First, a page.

Conflict in Eudora Welty's "A Worn Path"

Topics: Eudora Welty, Old age, A Worn Path Pages: 5 (907 words) Published: October 8, 1999
In Eudora Welty's "A Worn Path" the conflict was not apparent at the

very beginning. What was a poor, elderly sick woman doing gallivanting

in the forest during the dead of winter? The reason became clear towards

the conclusion of the story as the action revealed that the conflict was

obtaining the necessary medicine for her grandson. When this conflict

became obvious, another question came to mind. What kind of society did

this woman live in that she had to go all the way from her home in the

countryside to the city by herself to get the medicine? The conflict

being illustrated is that of an individual versus society and the four

problems that Phoenix faces as a result of this was her old age, her

health, her grandson's health and her state of poverty.

"Her eyes were blue with age. Her skin had a pattern all its own of

numberless branching wrinkles…" (paragraph 2).

This quotation was one of many indications of Phoenix Jackson's old

age. Normally, in society there are benefits for the elderly and those

of the golden age. There are various organizations that help people who

are over the age of sixty-five. They also provide various services

towards them such as meals on wheels. Was there not someone who could

have delivered the medicine to this woman of nearly 100 years of age?

Perhaps Phoenix Jackson was too shy or had too much pride to ask for a

service of that nature. The doctors from the medical building knew about

the condition of Phoenix's grandson and did nothing to try and help.

This showed the lack of respect that was present in the society. In

today's society, someone of that age commands and deserves the proper


"She carried a thin, small cane made from an umbrella, and with this she

kept tapping the frozen earth in front of her," (paragraph 1).

The next conflict that plagued her is that of her health. In the

preceding quotation, there was one important note that readers should

take into consideration. The fact that she kept persistently tapping the

earth in front of her could only indicate one thing—that she was

visually impaired. She may not have been completely blind, but she had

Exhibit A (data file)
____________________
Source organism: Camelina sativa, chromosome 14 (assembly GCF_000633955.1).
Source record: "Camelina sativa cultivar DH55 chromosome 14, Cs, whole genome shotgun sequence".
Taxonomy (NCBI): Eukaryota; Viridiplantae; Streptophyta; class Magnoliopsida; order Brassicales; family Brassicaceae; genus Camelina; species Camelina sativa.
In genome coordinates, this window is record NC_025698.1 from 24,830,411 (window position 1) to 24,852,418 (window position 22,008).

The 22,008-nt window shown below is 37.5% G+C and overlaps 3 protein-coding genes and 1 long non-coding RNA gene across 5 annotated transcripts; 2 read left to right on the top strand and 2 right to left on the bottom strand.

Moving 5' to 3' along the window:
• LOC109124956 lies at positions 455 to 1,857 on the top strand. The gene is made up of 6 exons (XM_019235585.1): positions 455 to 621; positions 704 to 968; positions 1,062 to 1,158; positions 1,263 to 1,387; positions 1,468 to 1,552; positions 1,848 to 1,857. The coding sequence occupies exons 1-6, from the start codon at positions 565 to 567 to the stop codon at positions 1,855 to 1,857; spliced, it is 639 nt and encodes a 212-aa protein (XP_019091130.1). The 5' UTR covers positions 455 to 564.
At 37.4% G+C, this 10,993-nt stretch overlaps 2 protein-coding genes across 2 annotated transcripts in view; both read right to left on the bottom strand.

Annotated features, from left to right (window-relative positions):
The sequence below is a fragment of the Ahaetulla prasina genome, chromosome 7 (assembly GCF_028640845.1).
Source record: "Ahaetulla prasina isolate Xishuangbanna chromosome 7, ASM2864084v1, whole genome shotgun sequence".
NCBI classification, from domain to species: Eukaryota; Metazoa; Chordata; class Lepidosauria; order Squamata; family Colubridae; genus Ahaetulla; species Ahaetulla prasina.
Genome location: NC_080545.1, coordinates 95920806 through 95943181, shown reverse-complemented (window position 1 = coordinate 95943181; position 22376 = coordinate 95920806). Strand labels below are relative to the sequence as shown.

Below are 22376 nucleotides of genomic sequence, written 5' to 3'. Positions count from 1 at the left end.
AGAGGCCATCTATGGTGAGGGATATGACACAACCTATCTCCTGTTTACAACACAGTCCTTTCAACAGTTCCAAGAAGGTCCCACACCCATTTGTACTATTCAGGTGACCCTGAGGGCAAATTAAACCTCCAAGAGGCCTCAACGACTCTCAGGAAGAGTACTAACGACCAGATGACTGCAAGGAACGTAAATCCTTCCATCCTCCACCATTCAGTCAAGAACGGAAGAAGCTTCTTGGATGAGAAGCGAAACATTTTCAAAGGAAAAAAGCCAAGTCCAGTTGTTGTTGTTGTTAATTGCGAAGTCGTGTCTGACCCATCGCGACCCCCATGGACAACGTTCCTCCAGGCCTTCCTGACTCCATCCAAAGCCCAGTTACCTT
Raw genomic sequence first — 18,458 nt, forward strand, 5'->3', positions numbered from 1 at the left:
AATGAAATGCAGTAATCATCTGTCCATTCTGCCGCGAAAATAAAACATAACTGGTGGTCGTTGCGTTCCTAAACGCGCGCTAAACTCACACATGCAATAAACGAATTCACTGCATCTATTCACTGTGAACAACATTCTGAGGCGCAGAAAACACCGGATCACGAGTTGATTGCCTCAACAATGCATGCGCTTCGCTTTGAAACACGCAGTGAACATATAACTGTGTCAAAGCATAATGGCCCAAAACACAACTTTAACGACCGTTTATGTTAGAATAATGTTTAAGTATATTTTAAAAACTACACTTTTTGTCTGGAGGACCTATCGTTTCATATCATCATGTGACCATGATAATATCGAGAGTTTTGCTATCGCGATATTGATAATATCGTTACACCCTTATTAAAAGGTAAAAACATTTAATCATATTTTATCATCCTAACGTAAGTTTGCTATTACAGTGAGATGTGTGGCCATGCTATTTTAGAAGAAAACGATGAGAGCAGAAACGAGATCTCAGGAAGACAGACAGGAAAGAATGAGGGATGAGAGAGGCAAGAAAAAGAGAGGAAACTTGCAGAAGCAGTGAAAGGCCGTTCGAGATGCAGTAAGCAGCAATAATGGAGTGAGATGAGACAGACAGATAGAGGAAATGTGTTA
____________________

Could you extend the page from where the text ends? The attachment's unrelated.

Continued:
to have been substantially impaired to have kept tapping her cane in a

redundant manner. Someone who is even remotely visually impaired should

not be traveling in the forest. Phoenix also suffered from a problem

that often plagues people at an old age. This problem is senility.

"But she sat down to rest… She did not dare to close her eyes and when a

little boy brought her a plate with a slice of marble-cake on it she

spoke to him. "That would be acceptable," she said. But when she went to

take it there was just her own hand in the air," (paragraph 15).

This was just one out of many instances in the story where Phoenix

talked to herself and had

hallucinations. Talking to one's self in the forest is a definite sign

of senility. Phoenix did not allow her two disabilities to get in her

way, but had society cared for her properly she would have been in an

institution for the elderly. As for her grandson's health, the readers

know that he also, was not doing well. The only pertinent information

given was that he "swallowed lye," (paragraph 91). He, also, should have

been receiving professional care. An American society in the nineteen

forty's did not provide free health care, and that sets up the final

conflict, the state of poverty of Phoenix Jackson.

"It's Christmas time, Grandma," said the attendant. "Could I give you a

few pennies out of my purse?"

"Five pennies is a nickel," said Phoenix stiffly," (paragraph 100)

This quotation, a conversation between Phoenix and the attendant at the

medical building, came after Phoenix had arrived at the doctor's office

and had already received her medicine from the attendant. Phoenix...

Cited: Welty, Eudora. "A Worn Path." Writing About Literature. Brief Eighth
Edition. Edgar V Roberts Englewood Cliffs, New Jersey: Prentice Hall,
1995. 196-201.
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